FSA News item, 4 June 2009
The Food Standards Agency (FSA) has carried out an exploratory study into injection powders used to retain water in chicken breast products supplied mainly to the catering trade.
Water can be added to chicken products by manufacturers for a number of reasons, for example to improve the succulence of the meat. Adding water to chicken is permitted, but where the water content is greater than 5%, water must be declared in the name of the food and listed as an ingredient. Fresh chicken meat that you buy from supermarkets or butchers cannot have any ingredients, including water, deliberately added to it.
The agents used to hold added water in chicken can include salt, phosphates and hydrolysed animal proteins; these are supplied to manufacturers in mixtures as injection powders. When water retaining agents are used, they must be described accurately on the label.
The FSA's snapshot study looked at a small number of injection powders that claimed to contain only chicken protein. Analysis using a new approach developed under the Agency's authenticity programme indicated that proteins from beef or pork were also present in some of the samples. Hydrolysed pork and beef proteins can be used as water retaining agents in chicken as long as they are properly labelled. Use of these proteins does not make chicken products unsafe, but it is important that people are given accurate information about their food.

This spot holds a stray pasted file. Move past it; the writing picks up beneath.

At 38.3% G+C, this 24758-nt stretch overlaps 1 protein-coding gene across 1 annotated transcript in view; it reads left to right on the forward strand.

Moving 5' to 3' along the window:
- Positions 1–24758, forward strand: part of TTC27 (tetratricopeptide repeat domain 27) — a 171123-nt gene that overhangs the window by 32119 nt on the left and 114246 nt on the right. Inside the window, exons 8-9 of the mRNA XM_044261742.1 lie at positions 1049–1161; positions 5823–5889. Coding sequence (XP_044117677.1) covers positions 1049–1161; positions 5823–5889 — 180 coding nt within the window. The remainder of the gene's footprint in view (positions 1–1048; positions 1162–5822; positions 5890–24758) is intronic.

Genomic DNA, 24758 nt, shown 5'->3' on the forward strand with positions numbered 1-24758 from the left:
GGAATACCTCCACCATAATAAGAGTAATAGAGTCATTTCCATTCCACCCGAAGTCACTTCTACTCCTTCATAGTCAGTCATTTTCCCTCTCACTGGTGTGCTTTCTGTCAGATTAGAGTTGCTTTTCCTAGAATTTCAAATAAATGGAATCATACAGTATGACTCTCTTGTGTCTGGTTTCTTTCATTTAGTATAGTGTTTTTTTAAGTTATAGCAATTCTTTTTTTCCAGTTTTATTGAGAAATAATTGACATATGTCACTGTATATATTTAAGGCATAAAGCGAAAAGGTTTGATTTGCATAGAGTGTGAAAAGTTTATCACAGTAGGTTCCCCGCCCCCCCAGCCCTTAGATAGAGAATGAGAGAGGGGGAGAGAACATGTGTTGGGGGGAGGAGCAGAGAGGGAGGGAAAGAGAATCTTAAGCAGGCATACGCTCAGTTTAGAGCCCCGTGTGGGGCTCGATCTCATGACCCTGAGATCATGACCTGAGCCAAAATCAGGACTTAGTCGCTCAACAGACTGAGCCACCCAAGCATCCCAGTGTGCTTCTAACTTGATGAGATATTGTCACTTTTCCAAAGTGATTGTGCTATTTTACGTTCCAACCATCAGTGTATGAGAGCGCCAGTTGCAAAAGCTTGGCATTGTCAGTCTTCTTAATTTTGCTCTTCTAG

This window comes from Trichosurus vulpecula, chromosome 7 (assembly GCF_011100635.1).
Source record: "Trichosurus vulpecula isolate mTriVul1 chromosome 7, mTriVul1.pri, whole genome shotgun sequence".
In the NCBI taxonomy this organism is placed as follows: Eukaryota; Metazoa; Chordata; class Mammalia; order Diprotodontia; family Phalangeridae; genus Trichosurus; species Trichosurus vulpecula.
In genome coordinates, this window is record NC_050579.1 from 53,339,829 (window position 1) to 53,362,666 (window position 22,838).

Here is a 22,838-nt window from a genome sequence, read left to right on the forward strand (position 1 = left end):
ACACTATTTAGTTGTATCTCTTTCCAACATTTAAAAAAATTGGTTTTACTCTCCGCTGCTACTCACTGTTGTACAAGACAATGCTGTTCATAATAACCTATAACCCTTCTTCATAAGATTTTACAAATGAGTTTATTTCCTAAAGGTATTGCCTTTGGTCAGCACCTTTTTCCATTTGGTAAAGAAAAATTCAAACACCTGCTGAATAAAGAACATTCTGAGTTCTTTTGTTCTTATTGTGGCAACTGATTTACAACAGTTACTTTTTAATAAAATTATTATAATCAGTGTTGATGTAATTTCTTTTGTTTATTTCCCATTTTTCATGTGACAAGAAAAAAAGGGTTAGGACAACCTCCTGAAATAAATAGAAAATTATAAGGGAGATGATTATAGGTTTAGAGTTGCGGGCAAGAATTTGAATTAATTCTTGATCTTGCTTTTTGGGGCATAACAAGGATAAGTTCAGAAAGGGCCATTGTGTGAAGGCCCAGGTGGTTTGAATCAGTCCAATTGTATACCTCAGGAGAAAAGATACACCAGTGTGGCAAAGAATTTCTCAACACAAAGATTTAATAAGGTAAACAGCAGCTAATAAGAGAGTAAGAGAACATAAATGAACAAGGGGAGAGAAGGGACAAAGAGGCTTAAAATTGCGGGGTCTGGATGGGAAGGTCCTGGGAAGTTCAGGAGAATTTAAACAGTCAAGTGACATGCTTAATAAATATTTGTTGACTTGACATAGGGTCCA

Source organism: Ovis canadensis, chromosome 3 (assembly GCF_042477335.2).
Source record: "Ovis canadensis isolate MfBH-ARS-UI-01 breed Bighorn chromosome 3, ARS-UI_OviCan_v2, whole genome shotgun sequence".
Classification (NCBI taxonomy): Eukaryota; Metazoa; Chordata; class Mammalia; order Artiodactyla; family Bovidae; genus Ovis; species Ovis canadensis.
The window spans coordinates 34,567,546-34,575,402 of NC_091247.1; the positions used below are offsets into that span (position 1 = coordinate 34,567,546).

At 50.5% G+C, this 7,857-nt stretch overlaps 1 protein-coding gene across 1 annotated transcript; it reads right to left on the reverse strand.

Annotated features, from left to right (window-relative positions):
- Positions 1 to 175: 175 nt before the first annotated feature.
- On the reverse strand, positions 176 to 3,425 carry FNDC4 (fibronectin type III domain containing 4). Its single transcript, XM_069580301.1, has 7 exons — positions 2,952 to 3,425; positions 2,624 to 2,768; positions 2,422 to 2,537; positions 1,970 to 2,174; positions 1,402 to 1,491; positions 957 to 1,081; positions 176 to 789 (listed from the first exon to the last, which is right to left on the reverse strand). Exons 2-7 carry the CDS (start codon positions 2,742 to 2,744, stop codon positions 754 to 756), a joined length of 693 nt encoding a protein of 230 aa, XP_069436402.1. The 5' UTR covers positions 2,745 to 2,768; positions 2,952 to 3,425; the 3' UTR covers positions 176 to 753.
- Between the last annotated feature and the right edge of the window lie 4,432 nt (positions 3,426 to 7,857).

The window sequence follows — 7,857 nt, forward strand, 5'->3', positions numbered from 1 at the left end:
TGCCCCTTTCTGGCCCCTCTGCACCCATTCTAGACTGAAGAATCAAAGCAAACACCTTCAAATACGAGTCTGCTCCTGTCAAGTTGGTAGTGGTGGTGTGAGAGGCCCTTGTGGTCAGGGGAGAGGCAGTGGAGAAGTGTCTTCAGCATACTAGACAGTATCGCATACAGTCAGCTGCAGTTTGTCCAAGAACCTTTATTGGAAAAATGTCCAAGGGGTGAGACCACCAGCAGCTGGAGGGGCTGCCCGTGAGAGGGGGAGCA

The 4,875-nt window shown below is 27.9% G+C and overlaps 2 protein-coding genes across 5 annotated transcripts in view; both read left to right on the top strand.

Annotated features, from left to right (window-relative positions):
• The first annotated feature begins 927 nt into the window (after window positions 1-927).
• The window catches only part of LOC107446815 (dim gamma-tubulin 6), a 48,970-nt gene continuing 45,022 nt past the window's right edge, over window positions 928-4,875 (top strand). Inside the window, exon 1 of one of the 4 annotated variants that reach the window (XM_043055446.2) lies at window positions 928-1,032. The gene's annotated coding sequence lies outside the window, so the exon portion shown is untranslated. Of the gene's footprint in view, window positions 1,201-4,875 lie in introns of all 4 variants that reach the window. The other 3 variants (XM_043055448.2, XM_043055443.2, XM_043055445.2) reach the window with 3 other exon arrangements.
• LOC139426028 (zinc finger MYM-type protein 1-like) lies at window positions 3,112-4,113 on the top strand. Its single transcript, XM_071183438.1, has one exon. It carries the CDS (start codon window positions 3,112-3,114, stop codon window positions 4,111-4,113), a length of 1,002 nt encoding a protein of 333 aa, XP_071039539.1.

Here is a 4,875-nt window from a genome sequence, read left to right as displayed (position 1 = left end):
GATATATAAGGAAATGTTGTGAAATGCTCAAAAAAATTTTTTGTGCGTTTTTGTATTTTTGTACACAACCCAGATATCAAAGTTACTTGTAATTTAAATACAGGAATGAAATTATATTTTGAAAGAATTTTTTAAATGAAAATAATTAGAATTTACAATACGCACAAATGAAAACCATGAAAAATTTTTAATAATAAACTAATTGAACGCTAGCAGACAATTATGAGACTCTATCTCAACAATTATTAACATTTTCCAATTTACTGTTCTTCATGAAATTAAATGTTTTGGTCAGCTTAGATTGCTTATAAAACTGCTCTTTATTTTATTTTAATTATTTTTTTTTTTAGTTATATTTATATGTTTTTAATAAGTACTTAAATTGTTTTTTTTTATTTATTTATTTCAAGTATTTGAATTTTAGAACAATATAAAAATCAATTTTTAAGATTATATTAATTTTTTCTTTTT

There is no evidence to suggest that there is a widespread problem with undeclared proteins in chicken products but the Agency is carrying out further studies and gathering more information in partnership with other European Member States.
If you choose not to eat pork or beef you may wish to avoid chicken that contains hydrolysed animal proteins. If you are eating food from a restaurant or takeaway, you should ask if the chicken contains hydrolysed animal proteins. Restaurants and catering establishments will have this information available to them as it will be on the ingredients list of the products they buy.
More on the study
This small study was the first time this new approach has been used to look at the proteins used as water-retaining agents in injection powders. The FSA is working with researchers to establish what further work needs to be done to enable this cutting edge method to be used for routine analysis. The Agency is also considering what further surveys and enforcement activities will allow us, and enforcement authorities, to continue to monitor this issue.
The results published today are a full picture of the findings of the study as it stands. The Agency has omitted certain identifying details in relation to the specific products and companies involved; this is to ensure that any possible enforcement actions or follow-up investigations are not compromised.
following a request from the FSA, an inspection of the factories that produce the injection powders sampled has been carried out. This is being followed up by discussion with the relevant food inspectors.
The Food Standards Agency has informed the European Commission of the results of the study and will be having further meetings with the Commission and the relevant Member States to address this issue in more depth.